Viscoelastically guided coagulation factor concentrate-based algorithms for the treatment of trauma-induced coagulopathy include the administration of prothrombin complex concentrates (PCCs). However, the exact role of PCC preparations in this context is a matter of debate. Particularly, the ideal diagnostic trigger for their administration and potential differences between heparin-containing and heparin-free preparations remain unclear. We investigated the hypothesis that 2 different PCCs might have distinct influences on in vitro blood coagulation.
We conducted a direct comparison of 2 commercially available PCC preparations (the heparin-containing Beriplex P/N and the heparin-free Cofact) in an in vitro hemodilution model. Sole fibrinogen substitution served as the control group. To characterize the hemostatic changes, we utilized conventional coagulation tests, a thrombin generation assay (TGA), and 2 different viscoelastic hemostatic assays (VHAs; ROTEM delta and ClotPro).
Irrespective of the diagnostic assay used, no significant differences between the 2 PCC groups were observed. Fibrinogen levels remained stable from the baseline throughout every dilution level. The control group already showed an increased endogenous thrombin potential (ETP; nM·L−1·min−1) at all dilution levels compared to baseline (baseline, 2829.4 (432.8); 40% dilution, 4211.7 (391.6); 60% dilution, 4290.9 (300.8); 80% dilution, 3861.4 (303.5); all P < .001). Spiking with both PCC preparations led to a further-pronounced thrombin elevation in comparison to the control group (ETP at 40% dilution, PCC1: 4913.3 [370.2], PCC2: 4988.1 [265.7]; 60% dilution, PCC1: 5174.5 [234.7], PCC2: 5390.4 [334.9]; 80% dilution, PCC1: 5253.8 [357.9], PCC2: 5392.6 [313.4]; all P < .001). Conventional coagulation tests did not mirror the TGA results. Despite increased thrombin generation, prothrombin time was significantly prolonged at all dilution levels for the control group, and both PCC groups exhibited significant prolongations at the 60% and 80% dilution levels (all P < .001) compared to baseline. Similarly, VHA did not depict the thrombin elevation. Furthermore, descriptive analyses revealed relevant differences between the 2 VHA devices, particularly at baseline.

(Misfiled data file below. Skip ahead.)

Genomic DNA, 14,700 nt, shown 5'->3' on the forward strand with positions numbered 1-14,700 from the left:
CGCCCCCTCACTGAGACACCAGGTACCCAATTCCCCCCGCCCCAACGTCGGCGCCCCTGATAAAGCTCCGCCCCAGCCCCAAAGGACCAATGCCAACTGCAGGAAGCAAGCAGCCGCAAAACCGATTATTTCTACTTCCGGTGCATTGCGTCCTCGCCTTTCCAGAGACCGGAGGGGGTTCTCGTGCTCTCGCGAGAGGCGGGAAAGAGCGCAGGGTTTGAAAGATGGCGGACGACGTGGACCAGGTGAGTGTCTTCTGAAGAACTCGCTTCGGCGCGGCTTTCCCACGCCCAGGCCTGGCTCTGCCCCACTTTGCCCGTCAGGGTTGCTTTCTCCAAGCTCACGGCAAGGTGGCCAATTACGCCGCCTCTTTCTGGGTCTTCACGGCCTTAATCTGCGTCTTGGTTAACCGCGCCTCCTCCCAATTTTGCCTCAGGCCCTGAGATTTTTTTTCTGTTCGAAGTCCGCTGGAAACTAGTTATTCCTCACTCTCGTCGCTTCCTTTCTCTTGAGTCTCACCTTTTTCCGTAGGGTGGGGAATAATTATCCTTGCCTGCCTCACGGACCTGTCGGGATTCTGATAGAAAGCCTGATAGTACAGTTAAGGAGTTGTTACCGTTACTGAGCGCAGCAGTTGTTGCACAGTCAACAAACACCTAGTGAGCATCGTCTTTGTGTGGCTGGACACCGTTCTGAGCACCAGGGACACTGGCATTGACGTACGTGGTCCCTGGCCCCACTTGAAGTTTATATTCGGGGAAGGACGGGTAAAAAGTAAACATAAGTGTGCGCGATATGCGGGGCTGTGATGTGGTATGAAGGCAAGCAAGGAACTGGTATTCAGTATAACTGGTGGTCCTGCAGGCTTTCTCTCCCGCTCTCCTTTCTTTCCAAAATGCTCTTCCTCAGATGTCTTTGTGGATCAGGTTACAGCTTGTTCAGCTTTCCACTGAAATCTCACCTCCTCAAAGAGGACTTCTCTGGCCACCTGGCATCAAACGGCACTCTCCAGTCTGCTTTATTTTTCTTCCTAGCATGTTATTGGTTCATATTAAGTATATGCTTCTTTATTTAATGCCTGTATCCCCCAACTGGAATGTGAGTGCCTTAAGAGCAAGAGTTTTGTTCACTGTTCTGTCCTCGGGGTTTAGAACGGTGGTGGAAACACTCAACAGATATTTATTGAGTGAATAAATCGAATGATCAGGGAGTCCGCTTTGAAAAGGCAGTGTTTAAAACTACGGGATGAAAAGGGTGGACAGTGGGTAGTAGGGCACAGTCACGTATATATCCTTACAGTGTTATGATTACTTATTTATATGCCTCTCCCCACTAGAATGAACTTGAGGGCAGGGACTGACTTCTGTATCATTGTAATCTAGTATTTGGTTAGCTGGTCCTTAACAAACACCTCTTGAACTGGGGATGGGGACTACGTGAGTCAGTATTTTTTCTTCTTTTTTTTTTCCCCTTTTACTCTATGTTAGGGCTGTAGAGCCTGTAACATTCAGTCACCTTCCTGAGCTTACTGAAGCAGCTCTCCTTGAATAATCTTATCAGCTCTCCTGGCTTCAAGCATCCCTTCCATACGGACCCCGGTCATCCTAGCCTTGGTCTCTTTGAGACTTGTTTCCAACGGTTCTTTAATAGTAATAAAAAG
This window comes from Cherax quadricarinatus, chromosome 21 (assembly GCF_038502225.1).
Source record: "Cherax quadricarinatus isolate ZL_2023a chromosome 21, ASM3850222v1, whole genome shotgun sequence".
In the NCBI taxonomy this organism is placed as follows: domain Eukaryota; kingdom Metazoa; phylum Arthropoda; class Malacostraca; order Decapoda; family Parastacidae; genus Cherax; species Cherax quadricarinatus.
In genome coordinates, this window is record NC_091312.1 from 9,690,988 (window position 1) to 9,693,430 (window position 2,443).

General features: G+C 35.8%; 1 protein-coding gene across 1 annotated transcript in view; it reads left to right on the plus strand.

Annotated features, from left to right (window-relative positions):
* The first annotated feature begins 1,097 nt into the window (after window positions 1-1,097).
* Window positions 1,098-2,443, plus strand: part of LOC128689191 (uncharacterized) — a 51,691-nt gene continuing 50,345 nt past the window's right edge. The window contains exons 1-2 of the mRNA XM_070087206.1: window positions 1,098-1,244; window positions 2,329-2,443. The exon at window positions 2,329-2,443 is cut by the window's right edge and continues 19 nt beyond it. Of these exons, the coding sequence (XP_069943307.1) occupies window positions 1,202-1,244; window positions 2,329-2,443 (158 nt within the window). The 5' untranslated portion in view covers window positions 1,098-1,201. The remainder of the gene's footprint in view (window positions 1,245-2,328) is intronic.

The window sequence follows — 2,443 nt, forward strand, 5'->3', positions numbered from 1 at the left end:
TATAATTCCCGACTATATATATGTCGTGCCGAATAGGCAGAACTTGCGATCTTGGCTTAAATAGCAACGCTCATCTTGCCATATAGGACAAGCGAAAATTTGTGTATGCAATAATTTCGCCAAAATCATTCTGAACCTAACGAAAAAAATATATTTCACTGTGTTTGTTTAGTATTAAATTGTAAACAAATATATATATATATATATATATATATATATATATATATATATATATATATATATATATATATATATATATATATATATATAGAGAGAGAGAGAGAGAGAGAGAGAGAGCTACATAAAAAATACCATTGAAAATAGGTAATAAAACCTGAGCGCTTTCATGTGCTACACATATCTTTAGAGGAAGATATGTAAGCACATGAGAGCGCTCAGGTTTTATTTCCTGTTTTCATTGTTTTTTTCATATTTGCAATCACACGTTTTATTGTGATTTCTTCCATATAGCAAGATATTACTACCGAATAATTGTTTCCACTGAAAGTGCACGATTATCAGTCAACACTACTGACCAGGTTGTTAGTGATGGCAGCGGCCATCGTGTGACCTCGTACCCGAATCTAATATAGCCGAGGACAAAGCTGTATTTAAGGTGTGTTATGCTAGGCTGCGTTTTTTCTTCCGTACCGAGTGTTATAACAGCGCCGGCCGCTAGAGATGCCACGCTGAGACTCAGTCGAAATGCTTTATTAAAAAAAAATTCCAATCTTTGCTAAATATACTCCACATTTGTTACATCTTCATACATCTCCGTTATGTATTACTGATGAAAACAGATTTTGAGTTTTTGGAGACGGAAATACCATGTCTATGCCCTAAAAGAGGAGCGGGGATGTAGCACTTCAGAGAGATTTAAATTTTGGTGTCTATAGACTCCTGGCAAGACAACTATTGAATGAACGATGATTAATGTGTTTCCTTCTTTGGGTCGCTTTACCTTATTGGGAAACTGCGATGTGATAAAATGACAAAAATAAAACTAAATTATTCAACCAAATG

Both PCC preparations (ie, irrespective of heparin content) induced significant elevation of thrombin generation, which was not depicted by conventional coagulation tests or VHA. Our in vitro results suggest that diagnostic assays routinely used to guide PCC administration might not adequately reflect thrombin generation in bleeding patients.